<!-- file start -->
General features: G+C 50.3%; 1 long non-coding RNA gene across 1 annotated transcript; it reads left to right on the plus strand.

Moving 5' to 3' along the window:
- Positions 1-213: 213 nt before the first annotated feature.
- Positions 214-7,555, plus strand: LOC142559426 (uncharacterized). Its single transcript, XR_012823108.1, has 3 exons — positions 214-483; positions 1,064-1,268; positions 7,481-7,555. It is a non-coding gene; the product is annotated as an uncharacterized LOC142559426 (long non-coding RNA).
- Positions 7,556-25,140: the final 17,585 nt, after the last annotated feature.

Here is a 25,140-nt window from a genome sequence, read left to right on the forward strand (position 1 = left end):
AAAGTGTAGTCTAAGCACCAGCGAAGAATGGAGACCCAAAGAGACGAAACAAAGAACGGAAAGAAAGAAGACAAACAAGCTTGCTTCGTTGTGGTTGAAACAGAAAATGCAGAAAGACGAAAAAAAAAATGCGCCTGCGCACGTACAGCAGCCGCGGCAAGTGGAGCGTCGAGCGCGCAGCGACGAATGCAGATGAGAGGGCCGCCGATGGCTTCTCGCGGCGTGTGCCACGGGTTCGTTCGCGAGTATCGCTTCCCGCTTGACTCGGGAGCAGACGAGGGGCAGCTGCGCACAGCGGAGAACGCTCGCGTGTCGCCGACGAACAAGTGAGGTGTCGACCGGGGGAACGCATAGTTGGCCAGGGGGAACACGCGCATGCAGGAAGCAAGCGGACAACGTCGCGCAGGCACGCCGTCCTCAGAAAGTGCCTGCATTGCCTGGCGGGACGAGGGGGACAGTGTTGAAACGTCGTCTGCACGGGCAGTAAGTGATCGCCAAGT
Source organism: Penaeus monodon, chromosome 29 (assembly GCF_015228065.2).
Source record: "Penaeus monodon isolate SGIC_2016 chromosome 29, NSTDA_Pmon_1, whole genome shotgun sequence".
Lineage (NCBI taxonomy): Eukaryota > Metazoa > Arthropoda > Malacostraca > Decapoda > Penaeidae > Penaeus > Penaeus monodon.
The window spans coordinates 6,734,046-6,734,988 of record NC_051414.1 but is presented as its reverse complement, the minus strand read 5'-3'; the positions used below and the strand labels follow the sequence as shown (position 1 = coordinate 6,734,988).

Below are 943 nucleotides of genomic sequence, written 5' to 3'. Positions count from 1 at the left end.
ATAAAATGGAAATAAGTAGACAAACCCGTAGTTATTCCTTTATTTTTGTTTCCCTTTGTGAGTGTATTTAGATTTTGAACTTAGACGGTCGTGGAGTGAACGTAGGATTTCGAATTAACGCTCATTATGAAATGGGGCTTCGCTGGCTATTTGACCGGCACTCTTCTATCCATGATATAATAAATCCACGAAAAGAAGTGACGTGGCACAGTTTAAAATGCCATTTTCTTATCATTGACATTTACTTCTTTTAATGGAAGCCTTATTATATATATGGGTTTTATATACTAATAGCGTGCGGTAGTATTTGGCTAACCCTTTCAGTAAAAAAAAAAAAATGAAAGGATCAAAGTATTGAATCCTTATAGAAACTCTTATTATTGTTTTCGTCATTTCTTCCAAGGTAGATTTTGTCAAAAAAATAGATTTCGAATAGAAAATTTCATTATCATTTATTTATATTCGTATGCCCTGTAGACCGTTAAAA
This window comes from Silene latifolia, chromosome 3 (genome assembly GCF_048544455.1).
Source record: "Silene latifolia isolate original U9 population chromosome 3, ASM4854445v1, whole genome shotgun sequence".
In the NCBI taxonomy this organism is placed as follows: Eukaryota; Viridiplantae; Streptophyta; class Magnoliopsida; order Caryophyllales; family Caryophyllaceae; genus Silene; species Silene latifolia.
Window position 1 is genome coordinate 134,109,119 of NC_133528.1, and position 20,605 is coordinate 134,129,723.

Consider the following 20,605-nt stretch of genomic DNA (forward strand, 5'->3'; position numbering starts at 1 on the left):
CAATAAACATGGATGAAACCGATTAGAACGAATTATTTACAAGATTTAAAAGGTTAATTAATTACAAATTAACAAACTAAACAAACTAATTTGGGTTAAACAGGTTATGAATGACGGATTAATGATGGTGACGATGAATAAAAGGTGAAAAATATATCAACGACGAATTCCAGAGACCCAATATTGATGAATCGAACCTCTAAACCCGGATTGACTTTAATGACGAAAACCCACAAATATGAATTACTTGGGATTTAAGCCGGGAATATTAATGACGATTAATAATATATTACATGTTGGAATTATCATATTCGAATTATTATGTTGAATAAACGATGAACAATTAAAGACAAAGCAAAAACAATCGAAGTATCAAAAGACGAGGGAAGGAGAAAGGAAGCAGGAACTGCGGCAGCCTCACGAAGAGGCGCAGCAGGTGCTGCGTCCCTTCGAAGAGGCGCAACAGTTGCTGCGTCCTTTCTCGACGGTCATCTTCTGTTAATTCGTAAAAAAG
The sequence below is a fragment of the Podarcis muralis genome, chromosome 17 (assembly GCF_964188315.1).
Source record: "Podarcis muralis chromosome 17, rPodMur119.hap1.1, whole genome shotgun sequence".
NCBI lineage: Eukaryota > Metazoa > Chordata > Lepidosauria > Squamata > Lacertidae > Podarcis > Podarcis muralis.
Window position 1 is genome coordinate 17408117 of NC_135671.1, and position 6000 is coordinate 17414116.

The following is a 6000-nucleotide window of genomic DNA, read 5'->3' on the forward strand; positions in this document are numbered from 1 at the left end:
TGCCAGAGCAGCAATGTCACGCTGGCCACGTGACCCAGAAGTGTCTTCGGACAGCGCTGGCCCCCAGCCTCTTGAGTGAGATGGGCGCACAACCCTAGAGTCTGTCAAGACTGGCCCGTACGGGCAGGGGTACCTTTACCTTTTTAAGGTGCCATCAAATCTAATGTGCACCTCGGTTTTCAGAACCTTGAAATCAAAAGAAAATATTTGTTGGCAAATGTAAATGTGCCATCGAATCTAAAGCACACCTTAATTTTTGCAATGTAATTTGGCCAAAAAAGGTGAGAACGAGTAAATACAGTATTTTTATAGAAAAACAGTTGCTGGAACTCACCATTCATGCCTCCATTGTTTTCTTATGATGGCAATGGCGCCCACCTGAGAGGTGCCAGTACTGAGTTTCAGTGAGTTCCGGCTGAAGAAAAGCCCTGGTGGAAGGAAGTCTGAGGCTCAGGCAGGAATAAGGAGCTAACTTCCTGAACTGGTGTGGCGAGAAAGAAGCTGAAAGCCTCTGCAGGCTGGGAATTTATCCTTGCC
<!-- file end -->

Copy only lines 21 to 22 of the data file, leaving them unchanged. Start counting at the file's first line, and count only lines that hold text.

Source record: "Podarcis muralis chromosome 17, rPodMur119.hap1.1, whole genome shotgun sequence".
NCBI lineage: Eukaryota > Metazoa > Chordata > Lepidosauria > Squamata > Lacertidae > Podarcis > Podarcis muralis.